High Court Enforcement from Both Sides – Debtors and Clients

Enforcement officers surrounding a car in a car park

As a creditor, you want to get a grip on exactly how the High Court Enforcement process works. As a Debtor, it’s also good to understand the process and the part you’ll play in it. Here’s what you need to know.

When is High Court Judgement relevant?

The High Court is part of the Supreme Court, based at the Royal Courts of Justice in central London as well as within District Registries in larger towns. If your claim is regulated by the Consumer Credit Act 1974, the creditor has to make their claim in the County Court. The High Court is usually used for claims of more than £100,000 on debts not regulated by the Consumer Credit Act. But creditors have to justify why the case should be heard in the High Court, for example, because it’s for a very large sum, it’s in dispute, it’s complicated, or the result could impact the public.

High Court Enforcement for Creditors

As the creditor, you should first write to the debtor informing them that payment is overdue. Only then can you issue a legal claim. Once the judgement is made a High Court Enforcement Officer is a highly effective alternative to the County Court bailiff service, which has limited resources and sometimes suffers delays.

High Court Enforcement Officers are simply Enforcement Agents authorised to enforce the orders of the High Court. They’re employed by private companies.

High Court enforcement is good value. As a creditor, you could end up paying court fees of just £66 or so plus a small admin fee of around £75+VAT depending on the service you require from the HCEO company. And you can recover these fees from the defendant as long as your claim is successful.

How to kick off a High Court Enforcement

First, you need a CCJ of £600 or more, then you can get the judgment transferred to the High Court. It’s usually fairly straightforward and, as we mentioned, only costs £66 in court fees. Then you need to issue a Writ of Control which the company you are instructing will apply to the High Court for on your behalf, which doesn’t involve an actual court hearing and takes 14-16 days usually but can take longer. The enforcement agent then sends a Notice of Enforcement giving the debtor seven days to pay, clarifying the consequences of not paying and making it clear that fast payment will reduce the cost of collection.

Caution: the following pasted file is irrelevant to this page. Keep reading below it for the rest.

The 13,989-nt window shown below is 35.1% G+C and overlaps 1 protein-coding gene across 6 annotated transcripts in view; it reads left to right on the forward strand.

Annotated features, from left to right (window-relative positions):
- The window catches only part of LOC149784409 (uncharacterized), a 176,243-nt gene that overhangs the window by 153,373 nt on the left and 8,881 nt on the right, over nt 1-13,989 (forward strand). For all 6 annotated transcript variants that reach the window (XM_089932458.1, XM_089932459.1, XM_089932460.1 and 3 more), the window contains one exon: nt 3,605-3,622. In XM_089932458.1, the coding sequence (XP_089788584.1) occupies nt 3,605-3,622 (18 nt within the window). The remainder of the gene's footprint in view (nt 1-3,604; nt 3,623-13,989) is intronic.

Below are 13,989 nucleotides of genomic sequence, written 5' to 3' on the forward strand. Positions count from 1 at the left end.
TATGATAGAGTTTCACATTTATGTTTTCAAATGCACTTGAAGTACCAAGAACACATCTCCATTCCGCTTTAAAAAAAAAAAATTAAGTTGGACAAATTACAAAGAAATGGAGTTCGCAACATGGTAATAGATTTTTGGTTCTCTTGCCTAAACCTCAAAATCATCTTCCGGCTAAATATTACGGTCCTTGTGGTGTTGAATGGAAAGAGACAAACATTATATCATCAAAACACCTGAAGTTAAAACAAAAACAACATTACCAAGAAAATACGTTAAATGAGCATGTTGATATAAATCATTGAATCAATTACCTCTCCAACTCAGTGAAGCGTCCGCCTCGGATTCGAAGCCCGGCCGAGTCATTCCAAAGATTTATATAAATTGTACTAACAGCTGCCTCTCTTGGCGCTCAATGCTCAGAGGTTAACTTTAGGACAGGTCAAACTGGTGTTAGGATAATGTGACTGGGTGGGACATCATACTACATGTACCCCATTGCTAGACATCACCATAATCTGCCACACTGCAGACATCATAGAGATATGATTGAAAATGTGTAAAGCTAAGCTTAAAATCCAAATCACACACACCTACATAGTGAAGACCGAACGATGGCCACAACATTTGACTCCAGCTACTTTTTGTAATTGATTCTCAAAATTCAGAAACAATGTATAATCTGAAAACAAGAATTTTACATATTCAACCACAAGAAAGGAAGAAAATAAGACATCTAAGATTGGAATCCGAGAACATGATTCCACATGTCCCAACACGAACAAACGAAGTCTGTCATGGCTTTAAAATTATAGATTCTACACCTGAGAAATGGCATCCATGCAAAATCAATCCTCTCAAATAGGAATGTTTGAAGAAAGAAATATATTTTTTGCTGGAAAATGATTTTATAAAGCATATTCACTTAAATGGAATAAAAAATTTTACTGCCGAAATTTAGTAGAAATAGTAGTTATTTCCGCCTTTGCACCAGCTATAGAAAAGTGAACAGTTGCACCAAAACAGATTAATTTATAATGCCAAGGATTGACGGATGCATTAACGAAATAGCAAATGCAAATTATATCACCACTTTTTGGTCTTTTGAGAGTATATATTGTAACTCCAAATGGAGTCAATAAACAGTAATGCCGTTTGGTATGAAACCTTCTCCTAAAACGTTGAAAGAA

If they don’t pay up, a High Court Enforcement Officer can visit the premises and remove assets to sell to pay the debt. Depending on the debtor it could be computers, vehicles, stock, or personal goods. Then they arrange transport of the seized goods, the cost of which is also charged back to you, the debtor when your case succeeds. Ultimately the assets are sold at public auction and you finally get the money you’re owed.

High Court Enforcement for Debtors

If you live in England or Wales and the organisation you owe money to have a County Court Judgment or CCJ against you, they might be able to use a High Court enforcement officer, an HCEO, to collect the debt.

Why would someone bring in a High Court enforcement officer?

HCEOs are often more popular than County Court enforcement agents because they often work longer hours and will return to the known addresses more often than a County Court enforcement agent.

How does it all start? 

The bailiff company applies for a writ of control, then the HCEO Company sends out a notice of Enforcement letter. You have 7 clear days to respond and if you don’t, the case will be passed to the local agent to deal with.

Most of the time the debtor is allowed to keep their belongings and have an option to pay the debt in instalments. If an instalment is missed the HCEO will come back and remove goods to sell to cover the debt in something called a ‘controlled goods agreement’.

If the HCEO thinks you might remove or sell the controlled goods before the debt’s paid they’ll simply take a large item that’ll clear the debt instantly if sold, for example, a car.

Can an HCEO get into your house or business premises?

While an HCEO might try to enter your home to look for goods to sell, they aren’t allowed to force entry on their first visit. They can’t push past, put a foot in the doorway or climb in through a window. But if they’ve already been into your place to list belongings for a controlled goods agreement, they can legally force their way in when you fail to pay.

How to avoid trouble

The best move is to simply pay off the debt in full. It’s also the cheapest way. If you can’t pay in full, you can offer to pay in instalments, making the offer officially in writing to the HCEO and your creditor. Afterwards, always make the payments at the rate you’ve agreed.

Creditors: Let’s get your money back fast!

This is a simplified look at what happens when an HCEO is brought in, and there are plenty more rules and guidelines to take into account. If you’re a creditor who’d like help dealing with High Court Enforcement or want support retrieving the money you’re owed, we’ll be delighted to help.

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